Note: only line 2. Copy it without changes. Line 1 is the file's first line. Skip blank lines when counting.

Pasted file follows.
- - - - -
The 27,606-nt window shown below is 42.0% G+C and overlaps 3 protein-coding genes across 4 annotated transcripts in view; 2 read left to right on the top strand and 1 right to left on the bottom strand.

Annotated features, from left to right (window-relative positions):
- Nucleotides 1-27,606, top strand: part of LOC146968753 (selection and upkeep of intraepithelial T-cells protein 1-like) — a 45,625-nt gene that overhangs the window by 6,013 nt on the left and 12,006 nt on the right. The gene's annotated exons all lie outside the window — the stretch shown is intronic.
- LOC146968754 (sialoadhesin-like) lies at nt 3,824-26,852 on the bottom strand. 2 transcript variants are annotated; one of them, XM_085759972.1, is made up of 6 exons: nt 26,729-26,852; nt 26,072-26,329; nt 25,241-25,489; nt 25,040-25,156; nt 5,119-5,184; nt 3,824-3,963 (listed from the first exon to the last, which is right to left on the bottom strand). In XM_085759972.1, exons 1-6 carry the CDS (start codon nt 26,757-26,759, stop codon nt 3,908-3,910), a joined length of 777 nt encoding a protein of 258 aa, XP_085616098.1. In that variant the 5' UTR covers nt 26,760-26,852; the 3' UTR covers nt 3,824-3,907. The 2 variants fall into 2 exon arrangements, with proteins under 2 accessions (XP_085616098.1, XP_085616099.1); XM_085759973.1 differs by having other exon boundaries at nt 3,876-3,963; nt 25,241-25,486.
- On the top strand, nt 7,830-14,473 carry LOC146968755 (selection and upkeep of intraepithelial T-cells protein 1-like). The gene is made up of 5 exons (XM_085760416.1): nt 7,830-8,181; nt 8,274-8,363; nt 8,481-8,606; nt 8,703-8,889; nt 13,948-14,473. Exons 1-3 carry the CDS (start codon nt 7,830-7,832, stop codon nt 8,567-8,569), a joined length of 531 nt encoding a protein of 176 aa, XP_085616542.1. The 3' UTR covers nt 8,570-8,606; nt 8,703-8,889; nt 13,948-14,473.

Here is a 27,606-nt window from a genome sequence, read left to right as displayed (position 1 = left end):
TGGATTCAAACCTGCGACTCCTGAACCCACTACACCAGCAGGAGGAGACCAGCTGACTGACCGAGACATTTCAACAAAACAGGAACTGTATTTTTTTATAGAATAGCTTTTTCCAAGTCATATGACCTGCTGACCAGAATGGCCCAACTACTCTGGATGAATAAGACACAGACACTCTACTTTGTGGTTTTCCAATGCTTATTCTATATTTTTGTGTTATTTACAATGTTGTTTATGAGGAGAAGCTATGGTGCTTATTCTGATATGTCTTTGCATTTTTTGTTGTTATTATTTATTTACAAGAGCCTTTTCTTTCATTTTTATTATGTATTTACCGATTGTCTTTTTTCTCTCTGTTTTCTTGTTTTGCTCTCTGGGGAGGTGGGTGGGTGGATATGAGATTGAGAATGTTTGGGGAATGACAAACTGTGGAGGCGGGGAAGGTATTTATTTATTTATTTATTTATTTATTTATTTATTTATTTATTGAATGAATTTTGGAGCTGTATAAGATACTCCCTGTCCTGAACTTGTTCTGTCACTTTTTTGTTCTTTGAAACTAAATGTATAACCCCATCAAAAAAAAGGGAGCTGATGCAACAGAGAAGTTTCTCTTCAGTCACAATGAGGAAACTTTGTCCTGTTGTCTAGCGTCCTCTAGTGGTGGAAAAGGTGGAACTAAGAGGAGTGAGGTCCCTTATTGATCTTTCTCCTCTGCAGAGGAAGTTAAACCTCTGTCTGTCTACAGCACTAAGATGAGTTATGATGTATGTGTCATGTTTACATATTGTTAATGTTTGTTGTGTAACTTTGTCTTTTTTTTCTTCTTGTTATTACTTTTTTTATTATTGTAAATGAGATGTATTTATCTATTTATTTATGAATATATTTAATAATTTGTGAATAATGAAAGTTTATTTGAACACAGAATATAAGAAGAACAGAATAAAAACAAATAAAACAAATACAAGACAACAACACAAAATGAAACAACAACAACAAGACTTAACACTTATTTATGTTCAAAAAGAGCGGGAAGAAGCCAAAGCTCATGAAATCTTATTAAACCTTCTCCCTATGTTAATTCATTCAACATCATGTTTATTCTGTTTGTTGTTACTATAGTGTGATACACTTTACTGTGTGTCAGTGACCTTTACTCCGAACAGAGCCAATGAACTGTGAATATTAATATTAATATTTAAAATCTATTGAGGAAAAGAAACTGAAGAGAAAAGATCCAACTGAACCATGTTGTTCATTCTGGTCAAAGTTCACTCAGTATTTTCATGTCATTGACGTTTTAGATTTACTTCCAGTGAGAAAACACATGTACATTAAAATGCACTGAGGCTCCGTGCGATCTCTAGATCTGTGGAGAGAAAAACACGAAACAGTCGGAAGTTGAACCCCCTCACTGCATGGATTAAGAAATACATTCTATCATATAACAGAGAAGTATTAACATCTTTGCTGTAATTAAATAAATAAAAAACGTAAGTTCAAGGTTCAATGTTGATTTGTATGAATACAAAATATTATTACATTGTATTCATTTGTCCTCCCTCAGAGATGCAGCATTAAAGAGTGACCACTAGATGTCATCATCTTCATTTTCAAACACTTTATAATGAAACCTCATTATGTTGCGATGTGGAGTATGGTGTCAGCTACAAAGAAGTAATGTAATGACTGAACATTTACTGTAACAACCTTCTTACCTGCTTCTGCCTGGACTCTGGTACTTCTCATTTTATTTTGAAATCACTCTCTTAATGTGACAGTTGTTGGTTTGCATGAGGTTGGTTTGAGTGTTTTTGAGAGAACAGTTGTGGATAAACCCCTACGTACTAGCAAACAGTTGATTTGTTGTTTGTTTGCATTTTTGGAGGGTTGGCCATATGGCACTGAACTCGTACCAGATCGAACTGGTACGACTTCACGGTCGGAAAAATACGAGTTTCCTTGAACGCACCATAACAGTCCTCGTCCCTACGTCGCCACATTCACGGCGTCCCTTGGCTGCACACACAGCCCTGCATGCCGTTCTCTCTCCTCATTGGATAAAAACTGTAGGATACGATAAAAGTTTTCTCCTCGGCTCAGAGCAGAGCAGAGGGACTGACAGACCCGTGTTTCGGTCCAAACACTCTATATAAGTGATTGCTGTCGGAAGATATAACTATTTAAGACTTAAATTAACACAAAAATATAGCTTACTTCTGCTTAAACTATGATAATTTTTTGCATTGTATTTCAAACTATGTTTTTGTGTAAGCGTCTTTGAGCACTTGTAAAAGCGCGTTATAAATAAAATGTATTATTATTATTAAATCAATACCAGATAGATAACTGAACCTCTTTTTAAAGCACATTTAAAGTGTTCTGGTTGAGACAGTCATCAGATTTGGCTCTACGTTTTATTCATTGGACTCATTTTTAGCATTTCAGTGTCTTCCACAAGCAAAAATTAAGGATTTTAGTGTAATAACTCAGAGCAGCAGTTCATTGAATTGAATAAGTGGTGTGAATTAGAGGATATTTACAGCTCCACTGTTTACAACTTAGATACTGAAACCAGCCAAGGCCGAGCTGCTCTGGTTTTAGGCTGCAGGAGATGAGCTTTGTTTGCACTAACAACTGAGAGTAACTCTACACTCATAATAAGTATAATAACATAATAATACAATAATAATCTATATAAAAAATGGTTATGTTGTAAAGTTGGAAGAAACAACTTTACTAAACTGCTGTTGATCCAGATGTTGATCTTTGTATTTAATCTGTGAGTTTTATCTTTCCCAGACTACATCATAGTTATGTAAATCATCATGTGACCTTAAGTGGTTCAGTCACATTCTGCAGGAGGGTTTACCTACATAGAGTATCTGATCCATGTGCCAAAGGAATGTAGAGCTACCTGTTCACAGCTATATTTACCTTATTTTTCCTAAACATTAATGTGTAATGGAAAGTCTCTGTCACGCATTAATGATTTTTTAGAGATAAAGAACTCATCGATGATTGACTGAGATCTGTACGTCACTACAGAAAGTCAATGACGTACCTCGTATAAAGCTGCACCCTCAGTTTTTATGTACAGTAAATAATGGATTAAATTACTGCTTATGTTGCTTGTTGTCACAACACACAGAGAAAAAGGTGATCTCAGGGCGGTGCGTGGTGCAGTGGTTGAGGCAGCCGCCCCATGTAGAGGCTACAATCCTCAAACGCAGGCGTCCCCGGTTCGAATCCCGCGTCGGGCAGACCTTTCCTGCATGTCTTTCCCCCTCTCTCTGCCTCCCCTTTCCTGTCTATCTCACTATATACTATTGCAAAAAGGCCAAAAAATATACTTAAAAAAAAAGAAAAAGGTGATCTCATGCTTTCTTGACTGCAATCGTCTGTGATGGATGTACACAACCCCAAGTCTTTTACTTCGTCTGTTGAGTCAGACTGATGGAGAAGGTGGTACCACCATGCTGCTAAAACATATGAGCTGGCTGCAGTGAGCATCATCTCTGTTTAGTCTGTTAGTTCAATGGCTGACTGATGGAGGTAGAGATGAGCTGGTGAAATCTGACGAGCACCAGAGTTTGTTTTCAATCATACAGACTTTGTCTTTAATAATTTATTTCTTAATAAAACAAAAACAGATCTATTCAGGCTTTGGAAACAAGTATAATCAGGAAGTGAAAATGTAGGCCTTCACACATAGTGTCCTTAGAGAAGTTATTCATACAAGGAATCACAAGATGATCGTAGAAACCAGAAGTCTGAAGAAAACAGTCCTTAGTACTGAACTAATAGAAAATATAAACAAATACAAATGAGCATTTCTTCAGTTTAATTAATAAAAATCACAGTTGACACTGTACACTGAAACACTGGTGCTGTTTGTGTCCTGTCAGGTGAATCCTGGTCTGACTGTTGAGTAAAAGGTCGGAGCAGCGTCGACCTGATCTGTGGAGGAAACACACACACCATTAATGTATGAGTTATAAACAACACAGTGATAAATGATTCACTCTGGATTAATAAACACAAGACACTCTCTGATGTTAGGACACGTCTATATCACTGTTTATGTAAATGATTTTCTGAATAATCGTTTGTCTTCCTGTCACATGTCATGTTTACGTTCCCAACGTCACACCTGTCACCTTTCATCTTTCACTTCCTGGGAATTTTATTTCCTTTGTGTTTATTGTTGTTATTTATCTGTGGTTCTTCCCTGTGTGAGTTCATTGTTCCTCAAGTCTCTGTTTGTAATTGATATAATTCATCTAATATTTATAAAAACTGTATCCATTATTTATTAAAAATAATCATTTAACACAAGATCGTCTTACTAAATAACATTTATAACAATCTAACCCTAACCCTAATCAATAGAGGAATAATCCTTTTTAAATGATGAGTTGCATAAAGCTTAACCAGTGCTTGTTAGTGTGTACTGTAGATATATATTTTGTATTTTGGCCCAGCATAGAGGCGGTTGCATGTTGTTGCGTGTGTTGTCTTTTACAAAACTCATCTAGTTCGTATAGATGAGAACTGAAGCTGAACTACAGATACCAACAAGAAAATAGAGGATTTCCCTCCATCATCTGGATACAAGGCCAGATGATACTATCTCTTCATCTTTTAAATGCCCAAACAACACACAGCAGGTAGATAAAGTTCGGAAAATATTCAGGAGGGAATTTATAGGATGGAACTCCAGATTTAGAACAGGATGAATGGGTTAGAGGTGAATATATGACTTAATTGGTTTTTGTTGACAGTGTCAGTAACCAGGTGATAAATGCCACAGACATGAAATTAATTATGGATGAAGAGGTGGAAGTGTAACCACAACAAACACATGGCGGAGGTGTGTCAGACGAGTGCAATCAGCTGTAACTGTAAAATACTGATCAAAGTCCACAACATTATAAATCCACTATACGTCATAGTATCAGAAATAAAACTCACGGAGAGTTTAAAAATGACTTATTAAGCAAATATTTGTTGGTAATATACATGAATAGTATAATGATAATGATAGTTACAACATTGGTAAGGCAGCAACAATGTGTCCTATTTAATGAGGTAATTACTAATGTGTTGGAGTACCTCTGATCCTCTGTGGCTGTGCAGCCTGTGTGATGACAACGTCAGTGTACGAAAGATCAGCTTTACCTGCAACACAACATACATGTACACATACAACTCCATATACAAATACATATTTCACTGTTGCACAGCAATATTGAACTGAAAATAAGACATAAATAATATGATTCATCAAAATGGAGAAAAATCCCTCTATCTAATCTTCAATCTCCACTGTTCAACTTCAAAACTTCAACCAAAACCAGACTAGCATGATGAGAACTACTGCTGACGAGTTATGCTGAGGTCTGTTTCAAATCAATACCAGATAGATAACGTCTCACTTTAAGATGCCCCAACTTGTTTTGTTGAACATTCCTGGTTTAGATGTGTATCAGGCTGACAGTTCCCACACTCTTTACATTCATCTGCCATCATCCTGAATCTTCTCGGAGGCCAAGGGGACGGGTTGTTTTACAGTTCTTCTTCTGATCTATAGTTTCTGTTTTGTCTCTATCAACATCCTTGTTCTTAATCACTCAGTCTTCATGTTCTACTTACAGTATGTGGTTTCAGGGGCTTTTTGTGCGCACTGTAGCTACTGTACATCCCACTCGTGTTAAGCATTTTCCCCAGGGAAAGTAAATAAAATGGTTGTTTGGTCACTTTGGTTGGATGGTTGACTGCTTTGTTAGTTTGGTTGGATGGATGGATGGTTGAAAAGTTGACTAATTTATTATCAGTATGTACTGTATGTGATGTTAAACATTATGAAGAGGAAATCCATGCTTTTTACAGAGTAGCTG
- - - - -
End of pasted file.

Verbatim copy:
Annotated features, from left to right (window-relative positions):